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Hugo Chavez for President

BY ALEXANDER ZAITCHIK
05.01.2002 | POLITICS

When Slobodan Milosevic was threatened by massive opposition demonstrations in September 2000, he told loyal state television directors to play American movies to keep people home. The leaders of the abortive coup in Venezuela this past April reportedly tried the same tactic to lower turnout at pro-Chavez rallies.

The repeated failure of this gambit is baffling. I mean, if my family was part of the 80% of Venezuelans living in chronic poverty, and my leftist government had just been overthrown by a cabal of businessmen, there's nothing I'd want more than to kick back and watch Pretty Woman.

But I guess Venezuelans have already seen Pretty Woman. Because a couple hundred thousand of them marched out to demand the return of their elected President, Hugo, who is really not liked in Washington. US officials say he has unlawfully changed the constitution, is in league with baddies like Fidel and Saddam and Momar, and has certain populist/authoritarian tendencies which pose a real threat to "Democracy in Latin America."

I've read enough history to know what Washington can mean when it talks about Democracy in Latin America, and I cheered like a Caracas candy vendor when Chavez rolled back up to the Palace in one piece. He's no angel, even some strong labor unions oppose him, his rule now looks shakier than ever--sure, fine, all that and more--but sometimes you should just put complexities aside and enjoy the show. However fleeting, I was determined to savor the spectacle like a blocked volleyball spike in slow motion. US-backed anti-Chavez forces move to the net...up and...DE-NIED. The Bushies acted like giddy teenie-boppers when news of the coup broke, but 48 hours later the putsch had been reversed, and there was W. schoolmarmishly saying he hoped Chavez had "learned his lesson." As if the Bush administration hadn't just gotten its butt handed to it on a platter with a wilted garnish of international disgust for color, including rare condemnation from conservative US allies in the Organization of American States. Even the Economist editorial page was aghast at the United States' cavalier attitude.

Of course no one can prove American involvement in the coup. But sweaty fingerprints needn't always show up in the dust. Not only did Washington conspicuously fail to condemn the extra-legal removal of a legally elected leader (who, unlike Mr. Bush, won a clear majority from his electorate), but the coup-players had all recently met with State Department officials. What's more, king-for-a-day Pedro Carmona was visited by the US Ambassador to Venezuela within hours of his very undemocratic dissolution of the National Assembly. One doubts US Ambassador Shapiro was wringing his hands as he popped open the champagne. According to Larry Birns, who directs the Council of Hemispheric Affairs in Washington, "[Every] political person in Latin America believes that the CIA was involved." And they should know.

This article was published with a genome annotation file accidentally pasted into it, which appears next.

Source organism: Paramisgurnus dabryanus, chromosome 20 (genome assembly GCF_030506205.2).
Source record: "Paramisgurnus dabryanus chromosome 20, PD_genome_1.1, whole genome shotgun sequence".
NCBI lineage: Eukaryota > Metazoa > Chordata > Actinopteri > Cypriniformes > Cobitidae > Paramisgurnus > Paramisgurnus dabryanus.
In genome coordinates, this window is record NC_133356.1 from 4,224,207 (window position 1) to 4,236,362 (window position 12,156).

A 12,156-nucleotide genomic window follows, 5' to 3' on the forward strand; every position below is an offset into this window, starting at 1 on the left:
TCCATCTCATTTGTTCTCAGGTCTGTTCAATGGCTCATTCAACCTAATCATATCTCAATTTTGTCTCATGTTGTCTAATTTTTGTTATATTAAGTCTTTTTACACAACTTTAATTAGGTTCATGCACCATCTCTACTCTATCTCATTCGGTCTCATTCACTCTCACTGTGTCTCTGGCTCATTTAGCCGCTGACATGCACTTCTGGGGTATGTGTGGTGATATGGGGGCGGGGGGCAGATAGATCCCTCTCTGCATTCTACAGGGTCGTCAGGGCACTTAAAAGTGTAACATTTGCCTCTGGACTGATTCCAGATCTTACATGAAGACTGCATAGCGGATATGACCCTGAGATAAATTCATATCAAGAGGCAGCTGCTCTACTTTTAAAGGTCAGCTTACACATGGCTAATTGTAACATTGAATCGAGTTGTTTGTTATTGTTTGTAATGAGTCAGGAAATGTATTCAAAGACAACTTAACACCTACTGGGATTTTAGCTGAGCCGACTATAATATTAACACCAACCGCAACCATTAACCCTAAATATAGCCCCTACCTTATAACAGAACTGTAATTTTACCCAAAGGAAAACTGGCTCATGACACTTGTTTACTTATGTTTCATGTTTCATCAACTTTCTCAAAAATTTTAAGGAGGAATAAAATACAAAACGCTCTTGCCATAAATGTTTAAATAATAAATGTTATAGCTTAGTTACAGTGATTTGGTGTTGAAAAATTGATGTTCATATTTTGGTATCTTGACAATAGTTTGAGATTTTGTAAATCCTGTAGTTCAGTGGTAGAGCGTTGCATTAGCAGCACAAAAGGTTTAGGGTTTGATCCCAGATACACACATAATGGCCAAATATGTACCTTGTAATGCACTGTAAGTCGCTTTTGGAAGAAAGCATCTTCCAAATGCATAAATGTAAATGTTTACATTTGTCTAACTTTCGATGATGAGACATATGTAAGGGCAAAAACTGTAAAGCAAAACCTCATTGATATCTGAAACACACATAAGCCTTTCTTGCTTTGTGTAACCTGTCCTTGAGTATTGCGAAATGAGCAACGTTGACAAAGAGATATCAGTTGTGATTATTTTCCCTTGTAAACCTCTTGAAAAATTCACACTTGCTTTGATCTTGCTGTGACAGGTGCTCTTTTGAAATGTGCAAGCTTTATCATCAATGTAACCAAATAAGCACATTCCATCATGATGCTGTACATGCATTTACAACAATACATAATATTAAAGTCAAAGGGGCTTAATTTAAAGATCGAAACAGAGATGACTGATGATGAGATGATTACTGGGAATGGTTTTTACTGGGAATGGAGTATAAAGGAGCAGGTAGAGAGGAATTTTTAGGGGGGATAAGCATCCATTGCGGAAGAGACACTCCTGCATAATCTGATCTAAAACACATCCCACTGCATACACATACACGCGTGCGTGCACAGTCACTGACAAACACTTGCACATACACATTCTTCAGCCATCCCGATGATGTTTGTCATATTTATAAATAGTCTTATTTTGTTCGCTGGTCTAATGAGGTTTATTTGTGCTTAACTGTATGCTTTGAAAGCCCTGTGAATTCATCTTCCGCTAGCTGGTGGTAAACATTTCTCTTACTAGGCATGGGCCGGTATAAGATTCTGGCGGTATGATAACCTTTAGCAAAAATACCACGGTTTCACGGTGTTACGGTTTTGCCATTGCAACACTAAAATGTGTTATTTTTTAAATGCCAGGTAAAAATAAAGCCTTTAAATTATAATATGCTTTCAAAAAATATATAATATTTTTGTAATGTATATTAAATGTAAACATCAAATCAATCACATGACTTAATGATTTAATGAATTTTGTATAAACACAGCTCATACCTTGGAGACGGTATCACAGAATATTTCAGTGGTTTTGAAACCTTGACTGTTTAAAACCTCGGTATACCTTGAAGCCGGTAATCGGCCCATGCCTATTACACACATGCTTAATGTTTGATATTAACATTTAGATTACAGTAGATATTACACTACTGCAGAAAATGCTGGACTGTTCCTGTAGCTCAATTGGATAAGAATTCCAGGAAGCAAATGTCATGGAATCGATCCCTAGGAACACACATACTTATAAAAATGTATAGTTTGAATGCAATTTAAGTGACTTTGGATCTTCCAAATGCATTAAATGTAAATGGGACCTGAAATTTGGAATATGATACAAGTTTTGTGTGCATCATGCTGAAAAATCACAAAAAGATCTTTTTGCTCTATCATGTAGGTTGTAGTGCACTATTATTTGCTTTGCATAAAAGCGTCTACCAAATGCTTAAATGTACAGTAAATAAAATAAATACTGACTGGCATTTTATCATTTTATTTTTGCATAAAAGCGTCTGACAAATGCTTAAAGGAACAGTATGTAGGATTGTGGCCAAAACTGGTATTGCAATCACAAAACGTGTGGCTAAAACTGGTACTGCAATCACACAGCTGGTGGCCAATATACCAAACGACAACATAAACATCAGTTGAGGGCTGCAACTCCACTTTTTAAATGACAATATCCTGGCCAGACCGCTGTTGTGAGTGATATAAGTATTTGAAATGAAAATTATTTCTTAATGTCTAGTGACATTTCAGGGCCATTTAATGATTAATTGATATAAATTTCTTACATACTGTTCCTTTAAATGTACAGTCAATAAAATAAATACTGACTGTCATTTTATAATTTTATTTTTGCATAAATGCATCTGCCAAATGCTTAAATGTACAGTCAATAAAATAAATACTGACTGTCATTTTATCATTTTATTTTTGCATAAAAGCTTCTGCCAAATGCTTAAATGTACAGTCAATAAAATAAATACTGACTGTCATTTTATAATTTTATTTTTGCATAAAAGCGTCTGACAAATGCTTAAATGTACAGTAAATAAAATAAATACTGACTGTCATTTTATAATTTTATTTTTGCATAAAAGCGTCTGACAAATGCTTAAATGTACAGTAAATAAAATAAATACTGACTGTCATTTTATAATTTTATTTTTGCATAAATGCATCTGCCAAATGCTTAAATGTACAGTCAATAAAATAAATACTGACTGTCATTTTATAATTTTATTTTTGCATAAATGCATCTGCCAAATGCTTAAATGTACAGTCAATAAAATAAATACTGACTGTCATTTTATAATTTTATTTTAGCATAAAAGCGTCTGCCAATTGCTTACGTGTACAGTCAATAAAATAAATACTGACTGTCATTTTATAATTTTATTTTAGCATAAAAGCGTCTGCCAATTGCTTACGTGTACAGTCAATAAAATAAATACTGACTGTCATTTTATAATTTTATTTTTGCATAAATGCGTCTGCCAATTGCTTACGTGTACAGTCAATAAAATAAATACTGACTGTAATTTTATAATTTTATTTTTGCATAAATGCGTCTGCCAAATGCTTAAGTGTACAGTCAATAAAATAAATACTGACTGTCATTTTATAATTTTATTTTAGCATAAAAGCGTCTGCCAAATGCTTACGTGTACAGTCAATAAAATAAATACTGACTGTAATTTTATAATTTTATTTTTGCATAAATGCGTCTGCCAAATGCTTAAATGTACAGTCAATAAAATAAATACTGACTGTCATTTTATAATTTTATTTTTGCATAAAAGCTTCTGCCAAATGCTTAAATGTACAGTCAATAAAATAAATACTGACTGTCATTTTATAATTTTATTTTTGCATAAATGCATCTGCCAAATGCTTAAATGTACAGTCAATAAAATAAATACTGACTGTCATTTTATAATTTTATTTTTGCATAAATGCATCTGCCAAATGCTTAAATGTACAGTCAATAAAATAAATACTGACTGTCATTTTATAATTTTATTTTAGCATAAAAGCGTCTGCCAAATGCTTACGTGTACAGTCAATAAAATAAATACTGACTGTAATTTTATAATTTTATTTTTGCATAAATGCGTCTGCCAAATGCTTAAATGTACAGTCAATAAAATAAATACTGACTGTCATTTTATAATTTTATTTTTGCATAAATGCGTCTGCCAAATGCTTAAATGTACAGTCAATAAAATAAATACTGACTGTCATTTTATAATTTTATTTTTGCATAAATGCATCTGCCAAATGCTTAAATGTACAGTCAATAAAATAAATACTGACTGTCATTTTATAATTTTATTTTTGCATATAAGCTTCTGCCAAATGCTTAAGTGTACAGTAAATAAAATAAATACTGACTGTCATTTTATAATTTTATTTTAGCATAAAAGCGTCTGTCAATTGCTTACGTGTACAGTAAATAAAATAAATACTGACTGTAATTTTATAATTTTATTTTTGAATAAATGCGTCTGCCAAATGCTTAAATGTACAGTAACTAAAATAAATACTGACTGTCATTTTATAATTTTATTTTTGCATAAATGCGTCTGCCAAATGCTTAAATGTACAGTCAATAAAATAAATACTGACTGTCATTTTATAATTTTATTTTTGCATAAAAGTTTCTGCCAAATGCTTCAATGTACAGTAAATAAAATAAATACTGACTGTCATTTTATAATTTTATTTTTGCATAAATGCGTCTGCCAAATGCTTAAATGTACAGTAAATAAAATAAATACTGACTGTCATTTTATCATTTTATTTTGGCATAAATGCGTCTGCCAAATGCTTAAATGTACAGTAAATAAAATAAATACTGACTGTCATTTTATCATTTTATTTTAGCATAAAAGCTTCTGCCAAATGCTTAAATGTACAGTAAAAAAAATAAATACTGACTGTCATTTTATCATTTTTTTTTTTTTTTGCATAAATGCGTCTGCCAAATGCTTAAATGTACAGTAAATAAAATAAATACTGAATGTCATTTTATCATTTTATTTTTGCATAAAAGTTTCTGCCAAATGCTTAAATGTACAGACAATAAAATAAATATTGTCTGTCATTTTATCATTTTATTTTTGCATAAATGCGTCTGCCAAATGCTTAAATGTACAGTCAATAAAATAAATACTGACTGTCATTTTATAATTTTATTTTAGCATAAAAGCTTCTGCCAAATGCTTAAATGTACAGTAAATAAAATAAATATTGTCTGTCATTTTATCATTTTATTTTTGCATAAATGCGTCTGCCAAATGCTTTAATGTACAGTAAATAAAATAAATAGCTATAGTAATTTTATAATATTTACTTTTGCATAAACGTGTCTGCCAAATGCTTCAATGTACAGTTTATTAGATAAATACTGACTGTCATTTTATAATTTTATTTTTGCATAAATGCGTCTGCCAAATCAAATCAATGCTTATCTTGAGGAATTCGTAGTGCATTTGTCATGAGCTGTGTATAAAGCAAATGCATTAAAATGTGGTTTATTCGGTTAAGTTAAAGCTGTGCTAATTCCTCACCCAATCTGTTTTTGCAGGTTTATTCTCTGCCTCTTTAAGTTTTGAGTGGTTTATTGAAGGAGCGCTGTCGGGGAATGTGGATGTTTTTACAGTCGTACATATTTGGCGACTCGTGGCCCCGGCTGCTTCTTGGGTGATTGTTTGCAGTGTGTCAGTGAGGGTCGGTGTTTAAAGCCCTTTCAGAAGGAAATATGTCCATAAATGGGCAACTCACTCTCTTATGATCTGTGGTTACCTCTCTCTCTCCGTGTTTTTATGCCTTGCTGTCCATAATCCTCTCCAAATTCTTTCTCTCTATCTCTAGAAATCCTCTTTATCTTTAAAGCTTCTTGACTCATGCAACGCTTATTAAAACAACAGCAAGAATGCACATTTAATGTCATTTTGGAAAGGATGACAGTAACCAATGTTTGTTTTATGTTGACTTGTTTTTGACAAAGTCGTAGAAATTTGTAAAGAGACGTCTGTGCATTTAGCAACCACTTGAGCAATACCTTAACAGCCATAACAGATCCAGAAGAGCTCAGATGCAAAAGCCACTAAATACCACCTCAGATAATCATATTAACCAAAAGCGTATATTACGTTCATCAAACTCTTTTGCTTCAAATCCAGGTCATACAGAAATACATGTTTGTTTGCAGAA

But, we gasp, the CIA doesn't do things like that anymore. The Agency is out heroically netting al-Qaida sleeper cells and rescuing kittens from trees, right?

Subversion, together with espionage, is what the Agency is designed for. It's what it's always been best at, and the agency has been the black Chinese box in the basement of American democracy since its founding in 1947. It has assisted in more clandestine murder and mayhem than we will ever know about, although the known record is still enough to send several regular contributors to Foreign Affairs magazine to the dock. Likely US involvement in recent events in Venezuela reminds us that US-interests--and the means employed to "further" them--haven't changed much since the end of the Cold War. Even without Marxism-fanged Socialistas closing in on the neck of innocent Texas, America still reserves the right to decide which national leaders will appoint the boards of state oil companies in South America.

As the US seeks to convince the world to follow its civilizational leadership in its amorphous and unilaterally declared War on Terror, its contempt for fragile democracy in Venezuela should ring loudly. During the Cold War, such contempt was justified in the name of fighting back the global communist threat. The War on Terror offers no comparable cover for meddling in a thoroughly Catholic, non-Jihad-supporting country like Venezuela.

But who needs a cover when you're the United States of America in 2002? A decade before the Cold War, Franklin Roosevelt famously called Latin America "our little region down there." In 70 years nothing has changed except "our little region" has now been stretched to include the whole map. The most powerful people in Washington didn't apologize to anyone for approving a coup in Venezuela, and don't expect apologies when US bombers destroy what's left of civilian infrastructure in Baghdad next year.

As the missiles cruise, Radio Free Europe will be busy convincing Iraqis that they are in fact hiding from the bombs of freedom. The Voice of America will have the unenviable task of convincing an impoverished people that those massive, ear-splitting explosions are really the music of self-improvement.

And if that doesn't work, we can always dub Pretty Woman into Arabic.

About the Author
Alexander Zaitchik co-founded Freezerbox in 1998. He has reported from more than a dozen countries for publications such as the International Herald Tribune, Bulletin of Atomic Scientists, Wired, the San Francisco Chronicle, The Believer, and many others. He lives in New York City.
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